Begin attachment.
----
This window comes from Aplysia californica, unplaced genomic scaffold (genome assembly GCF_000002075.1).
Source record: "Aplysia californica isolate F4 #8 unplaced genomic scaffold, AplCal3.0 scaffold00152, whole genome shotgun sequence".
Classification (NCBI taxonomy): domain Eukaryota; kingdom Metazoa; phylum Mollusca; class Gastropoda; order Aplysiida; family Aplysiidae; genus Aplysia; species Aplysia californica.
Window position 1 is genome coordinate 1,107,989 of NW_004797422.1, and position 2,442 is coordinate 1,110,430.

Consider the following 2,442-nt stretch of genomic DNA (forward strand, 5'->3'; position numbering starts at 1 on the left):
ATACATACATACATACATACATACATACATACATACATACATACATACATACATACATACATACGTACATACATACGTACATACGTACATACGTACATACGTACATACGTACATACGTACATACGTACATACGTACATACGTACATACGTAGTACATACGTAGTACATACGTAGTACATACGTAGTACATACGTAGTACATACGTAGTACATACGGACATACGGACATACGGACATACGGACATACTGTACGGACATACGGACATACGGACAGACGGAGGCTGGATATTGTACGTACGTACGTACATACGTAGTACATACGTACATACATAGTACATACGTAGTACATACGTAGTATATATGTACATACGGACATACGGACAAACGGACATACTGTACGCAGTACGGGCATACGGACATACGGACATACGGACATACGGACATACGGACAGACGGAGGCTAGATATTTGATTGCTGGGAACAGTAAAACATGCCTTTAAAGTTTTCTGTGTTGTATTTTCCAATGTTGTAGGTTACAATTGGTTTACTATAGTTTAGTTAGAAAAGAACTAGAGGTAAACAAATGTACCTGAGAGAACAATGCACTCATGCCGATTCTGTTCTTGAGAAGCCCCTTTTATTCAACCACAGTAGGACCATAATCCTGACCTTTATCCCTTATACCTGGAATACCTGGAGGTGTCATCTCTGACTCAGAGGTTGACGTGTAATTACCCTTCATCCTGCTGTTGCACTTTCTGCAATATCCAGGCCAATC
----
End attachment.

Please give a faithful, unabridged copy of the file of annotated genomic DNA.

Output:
This window comes from Aplysia californica, unplaced genomic scaffold (genome assembly GCF_000002075.1).
Source record: "Aplysia californica isolate F4 #8 unplaced genomic scaffold, AplCal3.0 scaffold00152, whole genome shotgun sequence".
Classification (NCBI taxonomy): domain Eukaryota; kingdom Metazoa; phylum Mollusca; class Gastropoda; order Aplysiida; family Aplysiidae; genus Aplysia; species Aplysia californica.
Window position 1 is genome coordinate 1,107,989 of NW_004797422.1, and position 2,442 is coordinate 1,110,430.

Consider the following 2,442-nt stretch of genomic DNA (forward strand, 5'->3'; position numbering starts at 1 on the left):
ATACATACATACATACATACATACATACATACATACATACATACATACATACATACATACATACGTACATACATACGTACATACGTACATACGTACATACGTACATACGTACATACGTACATACGTACATACGTACATACGTACATACGTAGTACATACGTAGTACATACGTAGTACATACGTAGTACATACGTAGTACATACGTAGTACATACGGACATACGGACATACGGACATACGGACATACTGTACGGACATACGGACATACGGACAGACGGAGGCTGGATATTGTACGTACGTACGTACATACGTAGTACATACGTACATACATAGTACATACGTAGTACATACGTAGTATATATGTACATACGGACATACGGACAAACGGACATACTGTACGCAGTACGGGCATACGGACATACGGACATACGGACATACGGACATACGGACAGACGGAGGCTAGATATTTGATTGCTGGGAACAGTAAAACATGCCTTTAAAGTTTTCTGTGTTGTATTTTCCAATGTTGTAGGTTACAATTGGTTTACTATAGTTTAGTTAGAAAAGAACTAGAGGTAAACAAATGTACCTGAGAGAACAATGCACTCATGCCGATTCTGTTCTTGAGAAGCCCCTTTTATTCAACCACAGTAGGACCATAATCCTGACCTTTATCCCTTATACCTGGAATACCTGGAGGTGTCATCTCTGACTCAGAGGTTGACGTGTAATTACCCTTCATCCTGCTGTTGCACTTTCTGCAATATCCAGGCCAATC